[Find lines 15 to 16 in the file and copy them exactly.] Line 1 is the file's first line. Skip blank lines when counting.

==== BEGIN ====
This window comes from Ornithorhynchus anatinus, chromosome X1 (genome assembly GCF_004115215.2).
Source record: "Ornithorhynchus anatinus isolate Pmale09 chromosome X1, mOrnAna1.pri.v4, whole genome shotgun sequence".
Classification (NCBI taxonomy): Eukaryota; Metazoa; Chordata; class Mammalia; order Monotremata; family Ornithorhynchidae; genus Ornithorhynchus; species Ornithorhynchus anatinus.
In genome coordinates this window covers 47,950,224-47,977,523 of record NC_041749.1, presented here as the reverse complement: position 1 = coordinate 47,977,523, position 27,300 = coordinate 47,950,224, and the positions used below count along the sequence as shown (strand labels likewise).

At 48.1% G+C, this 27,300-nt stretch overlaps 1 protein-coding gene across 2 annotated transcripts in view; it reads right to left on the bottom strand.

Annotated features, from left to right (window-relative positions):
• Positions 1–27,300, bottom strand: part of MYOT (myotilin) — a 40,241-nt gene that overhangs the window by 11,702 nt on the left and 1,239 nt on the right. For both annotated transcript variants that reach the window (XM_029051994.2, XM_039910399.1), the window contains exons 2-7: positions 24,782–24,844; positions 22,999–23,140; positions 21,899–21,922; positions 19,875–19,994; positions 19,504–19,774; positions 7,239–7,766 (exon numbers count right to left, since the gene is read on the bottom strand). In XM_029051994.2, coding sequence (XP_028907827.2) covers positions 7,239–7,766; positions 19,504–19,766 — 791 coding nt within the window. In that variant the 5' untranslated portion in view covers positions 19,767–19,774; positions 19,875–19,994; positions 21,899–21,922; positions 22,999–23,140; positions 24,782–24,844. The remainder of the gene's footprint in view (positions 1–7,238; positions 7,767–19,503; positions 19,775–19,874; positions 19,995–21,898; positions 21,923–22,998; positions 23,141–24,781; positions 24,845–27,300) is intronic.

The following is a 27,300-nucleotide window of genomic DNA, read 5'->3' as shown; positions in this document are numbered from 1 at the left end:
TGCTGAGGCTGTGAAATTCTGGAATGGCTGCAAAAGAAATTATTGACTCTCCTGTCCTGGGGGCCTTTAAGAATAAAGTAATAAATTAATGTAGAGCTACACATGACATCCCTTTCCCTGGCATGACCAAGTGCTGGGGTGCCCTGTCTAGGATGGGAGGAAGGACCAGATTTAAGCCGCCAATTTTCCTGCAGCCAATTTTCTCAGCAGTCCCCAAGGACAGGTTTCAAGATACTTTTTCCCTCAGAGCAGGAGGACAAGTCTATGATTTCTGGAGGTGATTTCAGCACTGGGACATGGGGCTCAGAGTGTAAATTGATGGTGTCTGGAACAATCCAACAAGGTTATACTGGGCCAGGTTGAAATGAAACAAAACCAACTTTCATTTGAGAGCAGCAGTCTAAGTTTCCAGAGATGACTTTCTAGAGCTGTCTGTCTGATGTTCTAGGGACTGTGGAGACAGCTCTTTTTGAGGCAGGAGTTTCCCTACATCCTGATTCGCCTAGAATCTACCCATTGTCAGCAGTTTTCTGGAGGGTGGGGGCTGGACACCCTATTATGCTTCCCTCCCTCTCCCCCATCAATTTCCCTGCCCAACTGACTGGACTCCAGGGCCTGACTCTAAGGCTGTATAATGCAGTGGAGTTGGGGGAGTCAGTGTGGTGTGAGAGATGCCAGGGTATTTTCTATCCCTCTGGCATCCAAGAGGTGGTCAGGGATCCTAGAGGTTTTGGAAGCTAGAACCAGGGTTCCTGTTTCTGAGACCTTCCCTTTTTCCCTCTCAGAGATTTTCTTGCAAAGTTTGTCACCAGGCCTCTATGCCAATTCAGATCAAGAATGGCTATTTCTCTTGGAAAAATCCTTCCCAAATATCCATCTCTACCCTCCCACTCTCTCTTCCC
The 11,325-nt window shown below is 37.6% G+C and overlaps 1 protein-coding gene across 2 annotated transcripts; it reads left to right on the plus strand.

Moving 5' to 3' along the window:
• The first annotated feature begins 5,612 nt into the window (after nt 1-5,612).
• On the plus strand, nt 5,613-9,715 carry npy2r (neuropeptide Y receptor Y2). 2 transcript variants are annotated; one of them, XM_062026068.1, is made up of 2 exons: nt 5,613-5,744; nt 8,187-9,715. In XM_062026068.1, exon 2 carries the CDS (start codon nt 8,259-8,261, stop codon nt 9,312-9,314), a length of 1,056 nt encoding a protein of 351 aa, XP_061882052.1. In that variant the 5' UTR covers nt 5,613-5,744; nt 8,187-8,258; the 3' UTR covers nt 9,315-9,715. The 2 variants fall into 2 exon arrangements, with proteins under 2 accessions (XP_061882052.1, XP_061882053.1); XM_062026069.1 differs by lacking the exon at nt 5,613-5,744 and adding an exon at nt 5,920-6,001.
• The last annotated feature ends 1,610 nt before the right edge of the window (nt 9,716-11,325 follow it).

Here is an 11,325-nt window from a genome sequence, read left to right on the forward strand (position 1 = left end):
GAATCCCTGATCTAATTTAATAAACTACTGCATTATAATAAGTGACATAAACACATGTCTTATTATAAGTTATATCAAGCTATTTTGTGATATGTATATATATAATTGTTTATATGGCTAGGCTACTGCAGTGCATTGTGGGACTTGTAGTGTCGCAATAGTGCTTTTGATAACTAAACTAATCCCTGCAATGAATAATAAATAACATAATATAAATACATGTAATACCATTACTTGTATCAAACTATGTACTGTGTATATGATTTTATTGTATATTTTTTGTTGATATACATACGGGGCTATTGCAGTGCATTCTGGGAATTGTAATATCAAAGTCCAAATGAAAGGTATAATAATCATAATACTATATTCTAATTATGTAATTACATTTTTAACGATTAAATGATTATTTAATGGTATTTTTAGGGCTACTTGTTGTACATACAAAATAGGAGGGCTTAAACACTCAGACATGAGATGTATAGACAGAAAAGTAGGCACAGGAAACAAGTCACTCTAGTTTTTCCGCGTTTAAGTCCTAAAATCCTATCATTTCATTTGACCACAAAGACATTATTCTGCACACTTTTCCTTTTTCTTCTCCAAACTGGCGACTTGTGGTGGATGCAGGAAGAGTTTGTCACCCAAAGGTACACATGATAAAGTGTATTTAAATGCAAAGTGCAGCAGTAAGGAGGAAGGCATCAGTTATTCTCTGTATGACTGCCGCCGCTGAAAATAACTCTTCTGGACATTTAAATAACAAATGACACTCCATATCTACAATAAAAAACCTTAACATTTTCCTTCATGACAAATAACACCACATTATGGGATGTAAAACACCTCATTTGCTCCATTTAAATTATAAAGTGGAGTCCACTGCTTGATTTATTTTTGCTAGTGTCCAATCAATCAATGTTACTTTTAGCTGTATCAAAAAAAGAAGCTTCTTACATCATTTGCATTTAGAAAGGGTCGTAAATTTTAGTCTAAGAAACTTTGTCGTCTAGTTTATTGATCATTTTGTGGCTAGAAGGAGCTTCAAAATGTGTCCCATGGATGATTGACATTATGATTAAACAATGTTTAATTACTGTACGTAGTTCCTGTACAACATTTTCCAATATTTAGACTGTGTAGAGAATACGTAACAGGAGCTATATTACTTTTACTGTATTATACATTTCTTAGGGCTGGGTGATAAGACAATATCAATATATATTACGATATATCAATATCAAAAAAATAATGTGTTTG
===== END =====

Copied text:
Here is an 11,325-nt window from a genome sequence, read left to right on the forward strand (position 1 = left end):
GAATCCCTGATCTAATTTAATAAACTACTGCATTATAATAAGTGACATAAACACATGTCTTATTATAAGTTATATCAAGCTATTTTGTGATATGTATATATATAATTGTTTATATGGCTAGGCTACTGCAGTGCATTGTGGGACTTGTAGTGTCGCAATAGTGCTTTTGATAACTAAACTAATCCCTGCAATGAATAATAAATAACATAATATAAATACATGTAATACCATTACTTGTATCAAACTATGTACTGTGTATATGATTTTATTGTATATTTTTTGTTGATATACATACGGGGCTATTGCAGTGCATTCTGGGAATTGTAATATCAAAGTCCAAATGAAAGGTATAATAATCATAATACTATATTCTAATTATGTAATTACATTTTTAACGATTAAATGATTATTTAATGGTATTTTTAGGGCTACTTGTTGTACATACAAAATAGGAGGGCTTAAACACTCAGACATGAGATGTATAGACAGAAAAGTAGGCACAGGAAACAAGTCACTCTAGTTTTTCCGCGTTTAAGTCCTAAAATCCTATCATTTCATTTGACCACAAAGACATTATTCTGCACACTTTTCCTTTTTCTTCTCCAAACTGGCGACTTGTGGTGGATGCAGGAAGAGTTTGTCACCCAAAGGTACACATGATAAAGTGTATTTAAATGCAAAGTGCAGCAGTAAGGAGGAAGGCATCAGTTATTCTCTGTATGACTGCCGCCGCTGAAAATAACTCTTCTGGACATTTAAATAACAAATGACACTCCATATCTACAATAAAAAACCTTAACATTTTCCTTCATGACAAATAACACCACATTATGGGATGTAAAACACCTCATTTGCTCCATTTAAATTATAAAGTGGAGTCCACTGCTTGATTTATTTTTGCTAGTGTCCAATCAATCAATGTTACTTTTAGCTGTATCAAAAAAAGAAGCTTCTTACATCATTTGCATTTAGAAAGGGTCGTAAATTTTAGTCTAAGAAACTTTGTCGTCTAGTTTATTGATCATTTTGTGGCTAGAAGGAGCTTCAAAATGTGTCCCATGGATGATTGACATTATGATTAAACAATGTTTAATTACTGTACGTAGTTCCTGTACAACATTTTCCAATATTTAGACTGTGTAGAGAATACGTAACAGGAGCTATATTACTTTTACTGTATTATACATTTCTTAGGGCTGGGTGATAAGACAATATCAATATATATTACGATATATCAATATCAAAAAAATAATGTGTTTG